Atlanta’s Best Immigration Attorneys

Atlanta’s Best Immigration Attorneys

Can a criminal charge affect my permanent residency status?

A significant milestone for immigrants is earning permanent residency, often called getting a green card. It grants stability, security and a path to citizenship. However, criminal charges can cast a shadow on this achievement of yours.

What can happen to your green card after a criminal charge?

Permanent residency does not guarantee immunity from deportation. Certain crimes can trigger proceedings to revoke your green card and remove you from the country. These generally fall into two categories:

  • Crimes of moral turpitude (CIMTs): CIMTs are offenses that involve intentional dishonesty, violence, or a breach of trust, such as fraud, domestic violence or drug trafficking.
  • Aggravated felonies: Aggravated felonies are particularly serious crimes like murder, drug trafficking involving large quantities or firearms offenses.

A conviction for any of these may lead to deportation, even if they happened before you obtained your green card.

Beyond these categories, any criminal activity can raise a red flag with immigration authorities. Even if they do not result in convictions, multiple arrests might raise concerns about your character and suitability to remain in the United States.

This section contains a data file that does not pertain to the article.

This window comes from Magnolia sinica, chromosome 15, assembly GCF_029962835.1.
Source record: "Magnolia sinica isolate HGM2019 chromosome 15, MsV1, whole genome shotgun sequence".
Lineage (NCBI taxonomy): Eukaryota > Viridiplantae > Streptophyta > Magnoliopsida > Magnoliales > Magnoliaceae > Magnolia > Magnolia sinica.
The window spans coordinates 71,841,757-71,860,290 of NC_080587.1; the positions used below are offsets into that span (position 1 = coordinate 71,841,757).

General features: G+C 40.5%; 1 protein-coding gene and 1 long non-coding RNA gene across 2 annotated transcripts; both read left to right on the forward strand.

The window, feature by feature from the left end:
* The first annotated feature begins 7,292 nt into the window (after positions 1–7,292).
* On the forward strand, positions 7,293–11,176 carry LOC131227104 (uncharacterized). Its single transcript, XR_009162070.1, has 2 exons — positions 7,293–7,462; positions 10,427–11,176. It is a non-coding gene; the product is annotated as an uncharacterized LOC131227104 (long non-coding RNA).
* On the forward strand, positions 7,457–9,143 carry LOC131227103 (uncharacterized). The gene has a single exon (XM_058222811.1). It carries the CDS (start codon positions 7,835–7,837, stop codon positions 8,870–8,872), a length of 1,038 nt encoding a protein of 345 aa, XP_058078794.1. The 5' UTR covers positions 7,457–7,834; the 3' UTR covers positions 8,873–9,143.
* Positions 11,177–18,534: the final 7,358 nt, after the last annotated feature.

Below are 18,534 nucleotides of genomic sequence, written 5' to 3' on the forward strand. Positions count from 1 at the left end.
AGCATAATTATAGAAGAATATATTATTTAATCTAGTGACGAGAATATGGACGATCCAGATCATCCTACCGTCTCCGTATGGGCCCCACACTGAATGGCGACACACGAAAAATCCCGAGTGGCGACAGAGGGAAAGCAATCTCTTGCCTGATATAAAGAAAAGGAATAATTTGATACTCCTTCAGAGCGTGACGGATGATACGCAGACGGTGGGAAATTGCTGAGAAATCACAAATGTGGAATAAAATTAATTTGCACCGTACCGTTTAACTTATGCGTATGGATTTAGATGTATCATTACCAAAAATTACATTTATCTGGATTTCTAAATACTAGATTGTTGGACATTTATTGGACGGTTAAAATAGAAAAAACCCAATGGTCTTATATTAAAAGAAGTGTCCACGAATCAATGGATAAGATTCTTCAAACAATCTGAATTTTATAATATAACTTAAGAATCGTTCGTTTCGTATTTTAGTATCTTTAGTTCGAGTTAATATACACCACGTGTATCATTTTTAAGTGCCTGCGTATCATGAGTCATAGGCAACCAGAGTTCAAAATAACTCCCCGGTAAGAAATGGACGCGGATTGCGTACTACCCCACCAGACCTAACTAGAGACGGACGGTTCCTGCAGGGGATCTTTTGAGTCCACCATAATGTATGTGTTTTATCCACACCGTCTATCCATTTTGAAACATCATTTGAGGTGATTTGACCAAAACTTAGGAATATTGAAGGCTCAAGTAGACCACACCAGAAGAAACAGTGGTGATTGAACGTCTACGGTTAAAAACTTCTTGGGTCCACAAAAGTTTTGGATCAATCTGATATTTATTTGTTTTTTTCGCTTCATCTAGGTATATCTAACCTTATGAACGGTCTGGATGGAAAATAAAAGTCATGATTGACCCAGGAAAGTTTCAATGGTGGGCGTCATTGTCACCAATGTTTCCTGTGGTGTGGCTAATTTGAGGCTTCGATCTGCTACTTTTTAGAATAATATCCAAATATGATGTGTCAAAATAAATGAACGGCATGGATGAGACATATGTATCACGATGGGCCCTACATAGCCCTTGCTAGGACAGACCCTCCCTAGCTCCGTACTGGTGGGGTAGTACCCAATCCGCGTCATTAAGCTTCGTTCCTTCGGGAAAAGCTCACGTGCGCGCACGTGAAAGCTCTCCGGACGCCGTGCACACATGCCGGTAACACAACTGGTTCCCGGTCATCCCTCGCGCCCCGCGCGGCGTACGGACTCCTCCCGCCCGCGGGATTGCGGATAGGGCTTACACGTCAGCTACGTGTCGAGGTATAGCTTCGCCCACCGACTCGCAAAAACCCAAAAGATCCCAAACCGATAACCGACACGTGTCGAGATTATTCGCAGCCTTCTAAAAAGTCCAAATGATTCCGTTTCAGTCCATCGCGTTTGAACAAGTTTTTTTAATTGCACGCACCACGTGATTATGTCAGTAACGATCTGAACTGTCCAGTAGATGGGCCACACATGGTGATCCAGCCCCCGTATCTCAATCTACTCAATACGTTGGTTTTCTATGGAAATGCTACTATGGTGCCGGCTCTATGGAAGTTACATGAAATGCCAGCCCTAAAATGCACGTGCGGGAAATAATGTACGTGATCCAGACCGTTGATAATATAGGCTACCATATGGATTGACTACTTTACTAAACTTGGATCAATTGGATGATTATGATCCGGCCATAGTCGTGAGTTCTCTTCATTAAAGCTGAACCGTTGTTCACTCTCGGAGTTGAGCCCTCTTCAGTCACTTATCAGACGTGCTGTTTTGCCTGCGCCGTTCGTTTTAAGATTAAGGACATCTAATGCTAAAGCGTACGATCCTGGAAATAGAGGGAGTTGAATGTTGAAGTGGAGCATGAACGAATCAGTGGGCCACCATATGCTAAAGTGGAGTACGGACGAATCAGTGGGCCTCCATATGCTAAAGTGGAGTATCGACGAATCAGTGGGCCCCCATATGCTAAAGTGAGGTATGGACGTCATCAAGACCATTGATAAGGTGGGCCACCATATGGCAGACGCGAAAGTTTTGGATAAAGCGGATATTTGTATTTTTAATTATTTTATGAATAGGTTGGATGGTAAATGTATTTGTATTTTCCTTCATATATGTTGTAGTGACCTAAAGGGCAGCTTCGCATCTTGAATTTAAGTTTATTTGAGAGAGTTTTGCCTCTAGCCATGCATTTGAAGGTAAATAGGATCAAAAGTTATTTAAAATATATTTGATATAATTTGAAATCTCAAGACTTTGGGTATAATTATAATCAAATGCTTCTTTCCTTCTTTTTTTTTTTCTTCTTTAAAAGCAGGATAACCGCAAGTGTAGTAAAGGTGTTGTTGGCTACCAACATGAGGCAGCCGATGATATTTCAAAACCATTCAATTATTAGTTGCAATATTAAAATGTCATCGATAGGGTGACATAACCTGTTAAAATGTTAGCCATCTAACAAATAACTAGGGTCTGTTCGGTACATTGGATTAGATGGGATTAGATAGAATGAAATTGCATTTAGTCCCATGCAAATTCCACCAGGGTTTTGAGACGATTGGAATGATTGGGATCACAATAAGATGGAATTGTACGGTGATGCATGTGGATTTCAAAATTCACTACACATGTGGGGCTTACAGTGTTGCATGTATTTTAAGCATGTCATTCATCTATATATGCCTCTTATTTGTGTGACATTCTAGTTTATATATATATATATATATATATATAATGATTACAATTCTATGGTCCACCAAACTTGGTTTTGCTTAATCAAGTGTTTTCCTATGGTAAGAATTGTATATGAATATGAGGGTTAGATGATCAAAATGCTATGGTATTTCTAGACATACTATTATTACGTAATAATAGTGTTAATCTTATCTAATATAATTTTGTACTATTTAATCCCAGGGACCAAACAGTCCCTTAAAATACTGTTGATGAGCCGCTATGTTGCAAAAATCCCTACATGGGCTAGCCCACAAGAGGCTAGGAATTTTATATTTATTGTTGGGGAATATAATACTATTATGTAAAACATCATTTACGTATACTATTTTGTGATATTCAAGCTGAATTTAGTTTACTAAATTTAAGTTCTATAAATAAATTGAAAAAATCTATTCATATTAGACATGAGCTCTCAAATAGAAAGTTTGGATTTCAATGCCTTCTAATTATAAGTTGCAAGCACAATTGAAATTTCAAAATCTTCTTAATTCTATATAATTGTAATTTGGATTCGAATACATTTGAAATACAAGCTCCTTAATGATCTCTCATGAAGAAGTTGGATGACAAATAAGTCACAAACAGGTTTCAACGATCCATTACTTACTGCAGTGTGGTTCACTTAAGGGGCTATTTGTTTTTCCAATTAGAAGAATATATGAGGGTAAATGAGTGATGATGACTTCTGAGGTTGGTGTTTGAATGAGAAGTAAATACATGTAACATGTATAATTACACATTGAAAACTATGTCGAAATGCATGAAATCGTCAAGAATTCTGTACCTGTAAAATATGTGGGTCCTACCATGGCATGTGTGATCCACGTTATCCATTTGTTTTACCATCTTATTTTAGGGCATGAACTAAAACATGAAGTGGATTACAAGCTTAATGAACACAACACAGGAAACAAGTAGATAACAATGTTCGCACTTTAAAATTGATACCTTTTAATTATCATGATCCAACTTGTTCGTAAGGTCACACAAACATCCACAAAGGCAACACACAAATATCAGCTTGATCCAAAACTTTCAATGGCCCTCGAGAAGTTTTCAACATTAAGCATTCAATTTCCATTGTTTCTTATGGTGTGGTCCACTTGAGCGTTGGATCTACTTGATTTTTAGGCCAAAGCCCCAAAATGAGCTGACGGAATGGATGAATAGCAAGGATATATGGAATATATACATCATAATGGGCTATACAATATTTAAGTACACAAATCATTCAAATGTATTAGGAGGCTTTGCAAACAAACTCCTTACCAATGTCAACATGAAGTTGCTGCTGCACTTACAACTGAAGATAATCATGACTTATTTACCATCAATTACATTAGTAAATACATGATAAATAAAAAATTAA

Protecting your status

Understanding the potential consequences and taking proactive steps can significantly improve your chances of getting through this successfully. If you face criminal charges, you may want to seek skilled legal counsel. They can analyze your situation, assess the potential impact on your permanent residency and explore defense options.

The path to permanent residency is often long and tough. It is a journey build on hopes and dreams for a brighter future. A criminal charge can feel like setback, but it does not have to define your story. With the proper legal guidance, you can increase your chances of a favorable outcome and possibly continue your life towards becoming a full-fledged citizen.